My Motherland

By an anonymous singer friend. Shared with artist’s permission on Sep 17, 2019. Featured image is credited to photographer Theo Paul. The image shows a skeleton of yurt in the open air. This is an object that symbolizes the reduced mobility for nomads in Xinjiang. Due to the state development projects, more pastoral nomadic populations were sedentarized or pressured to change their livelihood. Metal yurt structures replaced original wooden ones, which are dissembled and resembled quickly in mobile pastoral lifestyle.

I know that the world will say “never again” when the last Uyghur is killed

The term “genocide” began to be used by more and more scholars and activists to describe the situation in Xinjiang. In her essay, “‘Never again?’ It’s already happening,” Anne Applebaum compared global indifference to the Xinjiang atrocities today to indifference toward the famine in Soviet Ukraine in 1933, which was widely covered in western media at the time like Xinjiang today. Fred Hiatt used “Kristallnacht” (Night of Broken Glass) — the destruction of synagogues, cemeteries, and Jewish businesses — to describe the mass demolition of Mosques and Muslim cemeteries in Xinjiang today.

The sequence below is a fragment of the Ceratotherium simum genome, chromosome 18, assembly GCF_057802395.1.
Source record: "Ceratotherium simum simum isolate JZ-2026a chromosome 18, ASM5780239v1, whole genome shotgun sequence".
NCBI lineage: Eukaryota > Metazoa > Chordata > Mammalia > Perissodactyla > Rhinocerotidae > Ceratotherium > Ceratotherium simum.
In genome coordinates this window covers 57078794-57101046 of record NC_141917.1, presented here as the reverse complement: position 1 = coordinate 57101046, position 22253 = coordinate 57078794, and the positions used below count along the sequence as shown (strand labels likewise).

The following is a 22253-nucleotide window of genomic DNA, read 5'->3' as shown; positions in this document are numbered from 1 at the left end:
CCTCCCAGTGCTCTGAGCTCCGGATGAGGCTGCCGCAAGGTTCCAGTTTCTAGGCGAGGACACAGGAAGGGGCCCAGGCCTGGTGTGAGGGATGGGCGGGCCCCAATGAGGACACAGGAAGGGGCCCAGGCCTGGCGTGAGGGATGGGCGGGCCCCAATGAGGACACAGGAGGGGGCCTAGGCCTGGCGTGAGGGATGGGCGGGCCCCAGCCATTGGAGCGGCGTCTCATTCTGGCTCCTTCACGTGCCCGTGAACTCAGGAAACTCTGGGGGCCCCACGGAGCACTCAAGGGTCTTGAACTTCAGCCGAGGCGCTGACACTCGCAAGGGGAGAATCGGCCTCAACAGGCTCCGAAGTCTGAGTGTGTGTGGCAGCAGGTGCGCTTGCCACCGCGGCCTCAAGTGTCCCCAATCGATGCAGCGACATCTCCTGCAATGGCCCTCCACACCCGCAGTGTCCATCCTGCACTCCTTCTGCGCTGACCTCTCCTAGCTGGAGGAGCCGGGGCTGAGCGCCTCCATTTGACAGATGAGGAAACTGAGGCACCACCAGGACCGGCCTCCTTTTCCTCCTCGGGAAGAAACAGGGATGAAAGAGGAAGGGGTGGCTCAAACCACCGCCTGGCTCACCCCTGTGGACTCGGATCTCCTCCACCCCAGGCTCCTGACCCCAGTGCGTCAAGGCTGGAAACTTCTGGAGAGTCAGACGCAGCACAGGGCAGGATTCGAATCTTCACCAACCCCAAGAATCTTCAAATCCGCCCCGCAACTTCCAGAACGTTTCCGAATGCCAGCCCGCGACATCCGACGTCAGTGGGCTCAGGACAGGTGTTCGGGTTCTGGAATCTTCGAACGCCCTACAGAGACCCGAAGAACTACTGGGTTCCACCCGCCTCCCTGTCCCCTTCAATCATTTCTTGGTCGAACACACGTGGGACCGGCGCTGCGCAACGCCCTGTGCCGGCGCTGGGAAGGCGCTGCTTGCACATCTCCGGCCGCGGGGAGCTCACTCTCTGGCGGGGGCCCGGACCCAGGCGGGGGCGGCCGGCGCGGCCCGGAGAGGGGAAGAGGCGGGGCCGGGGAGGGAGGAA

Shimizu Tomomi’s Art Testimony

Artist Shimizu Tomomi (清水ともみ) rendered Mihrigul Tursun‘s testimony given at US Congressional hearing in Manga form. Mihrigul’s testimony gave accounts of various torture and gender based violence inside one of the ‘re-education camps’ in Xinjiang. It is never easy to gather the courage to speak on the trauma and inhumane treatment from an unjust system, especially for Uyghurs; this could mean retaliation to their families from the Chinese government.

Badiucao's Chilling Images of Xinjiang Camps

Badiucao created the work titled “Xinjiang Auschwitz” on the 10th anniversary of the “7.5 Incident” which happened in Xinjiang in 2009—a violent clash broke out after long-term ethnic tensions came to a head, and was also a turning point for massive police surveillance and securitization of Xinjiang. The other work, “China’s Doctor of Death,” is inspired by an actual leaked photo from a concentration camp in Xinjiang. His work is an excellent visualization of how government policy aims to re-engineer Uyghur minds.